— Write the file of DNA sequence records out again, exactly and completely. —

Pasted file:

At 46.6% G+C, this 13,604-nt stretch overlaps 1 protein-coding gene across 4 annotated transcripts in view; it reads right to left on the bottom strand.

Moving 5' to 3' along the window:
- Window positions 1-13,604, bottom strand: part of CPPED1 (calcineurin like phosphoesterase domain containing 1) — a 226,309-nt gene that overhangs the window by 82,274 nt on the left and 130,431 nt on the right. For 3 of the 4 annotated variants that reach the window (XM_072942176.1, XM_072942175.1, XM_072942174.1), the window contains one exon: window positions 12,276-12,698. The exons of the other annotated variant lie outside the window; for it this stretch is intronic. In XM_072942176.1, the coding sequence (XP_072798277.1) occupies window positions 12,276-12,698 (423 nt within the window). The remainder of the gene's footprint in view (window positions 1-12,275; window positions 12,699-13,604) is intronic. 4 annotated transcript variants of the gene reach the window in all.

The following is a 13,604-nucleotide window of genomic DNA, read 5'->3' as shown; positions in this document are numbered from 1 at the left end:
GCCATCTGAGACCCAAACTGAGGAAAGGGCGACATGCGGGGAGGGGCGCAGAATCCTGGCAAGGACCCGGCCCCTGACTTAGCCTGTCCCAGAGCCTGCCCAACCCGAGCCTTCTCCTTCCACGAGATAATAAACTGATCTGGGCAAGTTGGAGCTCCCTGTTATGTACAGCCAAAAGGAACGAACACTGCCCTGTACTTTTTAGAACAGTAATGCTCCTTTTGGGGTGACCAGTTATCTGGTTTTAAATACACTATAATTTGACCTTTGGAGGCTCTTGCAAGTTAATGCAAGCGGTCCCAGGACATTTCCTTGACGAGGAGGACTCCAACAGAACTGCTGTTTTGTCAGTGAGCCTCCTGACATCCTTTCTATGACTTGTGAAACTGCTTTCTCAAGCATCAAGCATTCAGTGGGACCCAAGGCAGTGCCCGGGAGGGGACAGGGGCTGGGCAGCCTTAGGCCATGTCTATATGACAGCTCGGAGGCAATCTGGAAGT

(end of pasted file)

At 46.6% G+C, this 13,604-nt stretch overlaps 1 protein-coding gene across 4 annotated transcripts in view; it reads right to left on the bottom strand.

Moving 5' to 3' along the window:
- Window positions 1-13,604, bottom strand: part of CPPED1 (calcineurin like phosphoesterase domain containing 1) — a 226,309-nt gene that overhangs the window by 82,274 nt on the left and 130,431 nt on the right. For 3 of the 4 annotated variants that reach the window (XM_072942176.1, XM_072942175.1, XM_072942174.1), the window contains one exon: window positions 12,276-12,698. The exons of the other annotated variant lie outside the window; for it this stretch is intronic. In XM_072942176.1, the coding sequence (XP_072798277.1) occupies window positions 12,276-12,698 (423 nt within the window). The remainder of the gene's footprint in view (window positions 1-12,275; window positions 12,699-13,604) is intronic. 4 annotated transcript variants of the gene reach the window in all.

The following is a 13,604-nucleotide window of genomic DNA, read 5'->3' as shown; positions in this document are numbered from 1 at the left end:
GCCATCTGAGACCCAAACTGAGGAAAGGGCGACATGCGGGGAGGGGCGCAGAATCCTGGCAAGGACCCGGCCCCTGACTTAGCCTGTCCCAGAGCCTGCCCAACCCGAGCCTTCTCCTTCCACGAGATAATAAACTGATCTGGGCAAGTTGGAGCTCCCTGTTATGTACAGCCAAAAGGAACGAACACTGCCCTGTACTTTTTAGAACAGTAATGCTCCTTTTGGGGTGACCAGTTATCTGGTTTTAAATACACTATAATTTGACCTTTGGAGGCTCTTGCAAGTTAATGCAAGCGGTCCCAGGACATTTCCTTGACGAGGAGGACTCCAACAGAACTGCTGTTTTGTCAGTGAGCCTCCTGACATCCTTTCTATGACTTGTGAAACTGCTTTCTCAAGCATCAAGCATTCAGTGGGACCCAAGGCAGTGCCCGGGAGGGGACAGGGGCTGGGCAGCCTTAGGCCATGTCTATATGACAGCTCGGAGGCAATCTGGAAGT